In This Article Nuzi (Nuzi Tablets)

  • Introduction
  • General Overviews
  • Studies and Document Collections
  • Chronology
  • Excavations
  • Geography
  • Military and Political History
  • Prosopography

Biblical Studies Nuzi (Nuzi Tablets)
by
Mark W. Chavalas
  • LAST REVIEWED: 25 October 2016
  • LAST MODIFIED: 28 February 2017
  • DOI: 10.1093/obo/9780195393361-0014

Introduction

More than 6,500 cuneiform texts and fragments have been discovered in northeastern Iraq in the vicinity of modern Kirkuk (ancient Arrapha) and from the excavations at Yorghan Tepe (ancient Nuzi) and Tell al-Fakhar. Excavations at the modest Mitanni-period town of Nuzi have exposed various types of settlements, including the main urban, administrative, and religious centers. Portions of suburbs that were more than three hundred meters north of the walled town were also excavated, which revealed a number of socially and economically diverse houses. Cuneiform archives (both public and private) came from all of these areas, providing a rich context for understanding a relatively modest-sized ancient Near Eastern town in the second millennium BCE. The population of the town of Nuzi (including suburbs) has been estimated to be about 1,500–2,000 people, according to Maidman 1995 (cited under General Overviews). Nuzi was a city in the kingdom of Arrapha, vassal to the larger kingdom of Mitanni, a confederation of Hurrian states in Upper Mesopotamia. Although the city of Nuzi did not have a king, a mayor is mentioned who answered to the king of Arrapha. Documents describe the fact the Nuzi had relations (both economic and military) with other kingdoms, such as Kassite Babylonia and Assyria. Nuzi was probably destroyed by the Assyrians (c. 1350 BCE), a fact that is implied textually and attested archaeologically by massive destruction levels.

General Overviews

General overviews of the city and culture of Nuzi are understandably few, but noteworthy. Speiser 1953 is one of the earliest attempts at placing the Hurrians in the context of world history. Maidman 1995 provides the best overall study of the site itself, as well as its political, legal, economic, religious, and social structures. Morrison 1992 is equally useful and provides a critique of the value of Nuzi to biblical studies. Maidman 2010 is more detailed and is written for a general audience. The writer carefully selected nearly one hundred Nuzi texts that help in the reconstruction of the political and social history of the region. A brief article, Stein 1997 concentrates on the archaeological features of Yorghan Tepe. Other studies provide information concerning Nuzi in a larger cultural and historical environment. Wilhelm 1989 and Freu 2003 both survey the history of the Mitanni kingdom and feature much information from the Nuzi texts. A succinct survey of the history of Nuzi studies can be found in Wilhelm 1999.

  • Freu, Jacques. Histoire du Mitanni. Paris: L’Harmattan, 2003.

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    Historical work on the kingdom of Mitanni and Nuzi in French. Unfortunately, it is of limited value.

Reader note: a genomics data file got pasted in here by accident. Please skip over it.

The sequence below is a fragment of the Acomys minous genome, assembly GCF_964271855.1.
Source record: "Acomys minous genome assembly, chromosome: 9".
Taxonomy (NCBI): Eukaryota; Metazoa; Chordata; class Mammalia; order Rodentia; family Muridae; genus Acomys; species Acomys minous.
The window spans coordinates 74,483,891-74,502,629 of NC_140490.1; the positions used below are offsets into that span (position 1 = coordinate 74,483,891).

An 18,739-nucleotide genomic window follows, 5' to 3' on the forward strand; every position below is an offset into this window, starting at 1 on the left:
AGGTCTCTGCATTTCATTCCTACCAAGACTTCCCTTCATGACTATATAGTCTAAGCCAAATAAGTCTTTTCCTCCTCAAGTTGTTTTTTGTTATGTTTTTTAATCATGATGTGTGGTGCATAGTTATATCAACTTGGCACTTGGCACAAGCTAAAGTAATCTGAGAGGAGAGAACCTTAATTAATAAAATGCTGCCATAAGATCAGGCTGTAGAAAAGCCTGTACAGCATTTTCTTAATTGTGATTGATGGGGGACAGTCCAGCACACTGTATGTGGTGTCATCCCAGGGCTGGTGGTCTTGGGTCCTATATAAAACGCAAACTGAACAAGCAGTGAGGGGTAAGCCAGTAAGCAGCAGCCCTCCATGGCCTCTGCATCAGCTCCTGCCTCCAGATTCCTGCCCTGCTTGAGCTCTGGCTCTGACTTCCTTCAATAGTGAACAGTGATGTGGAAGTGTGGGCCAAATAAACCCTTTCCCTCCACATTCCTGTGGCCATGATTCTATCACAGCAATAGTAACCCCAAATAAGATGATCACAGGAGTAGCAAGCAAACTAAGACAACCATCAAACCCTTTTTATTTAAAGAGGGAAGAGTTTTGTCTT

• Maidman, Maynard P. “Nuzi: Portrait of an Ancient Mesopotamian Provincial Town.” In Civilizations of the Ancient Near East. Vol. 2. Edited by Jack M. Sasson, 931–947. New York: Scribner’s, 1995.

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    Perhaps the best brief introduction to the site of Nuzi, covering political history, the site itself, economy, social classes, women, and law.

  • Maidman, Maynard P. Nuzi Texts and Their Uses as Historical Evidence. Atlanta: Society of Biblical Literature, 2010.

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    The best overall survey of the site in the Society of Biblical Literature’s Writings from the Ancient World series. Maidman surveys the history and culture of Nuzi by selecting five significant themes; war between Arrapha and Assyria, mayoral corruption at Nuzi, the ilku (perhaps a tax obligation), a study of the Tehip-tilla family history, and a long-standing land dispute.

  • Morrison, M. A. “Nuzi.” In The Anchor Bible Dictionary. Vol. 4. Edited by David N. Freedman, 1156–1162. New York: Doubleday, 1992.

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    Solid overview discussing Nuzi archives, history, archaeology, ethnicity, socioeconomic structure, religion, law, and possible connections with the Bible.

  • Speiser, E. A. “The Hurrian Participation in the Civilization of Mesopotamia, Syria, and Palestine.” Journal of World History 1 (1953): 244–269.

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    There is a very brief section on Nuzi and its Hurrian population in this general article on the Hurrians.

  • Stein, D. “Nuzi.” In The Oxford Encyclopedia of Archaeology in the Near East. Vol. 4, META–SEPP. Edited by E. Meyers, 171–175. New York: Oxford University Press, 1997.

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    Best succinct survey of the archaeology, ceramics, seal impressions, art, and architecture of Nuzi.

  • Wilhelm, Gernot. The Hurrians. Westminster, UK: Aris & Phillips, 1989.

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    Most important overview of the Hurrians and their political history. Provides an excellent context in which to study Nuzi’s importance.

  • Wilhelm, Gernot. “Recent Trends in Nuzi and Hurrian Studies.” SCCNH 19 (1999): 3–11.

    E-mail Citation »

    Thoughtful reflection on the state of Nuzi/Hurrian studies by a leading figure in Hurrian studies.

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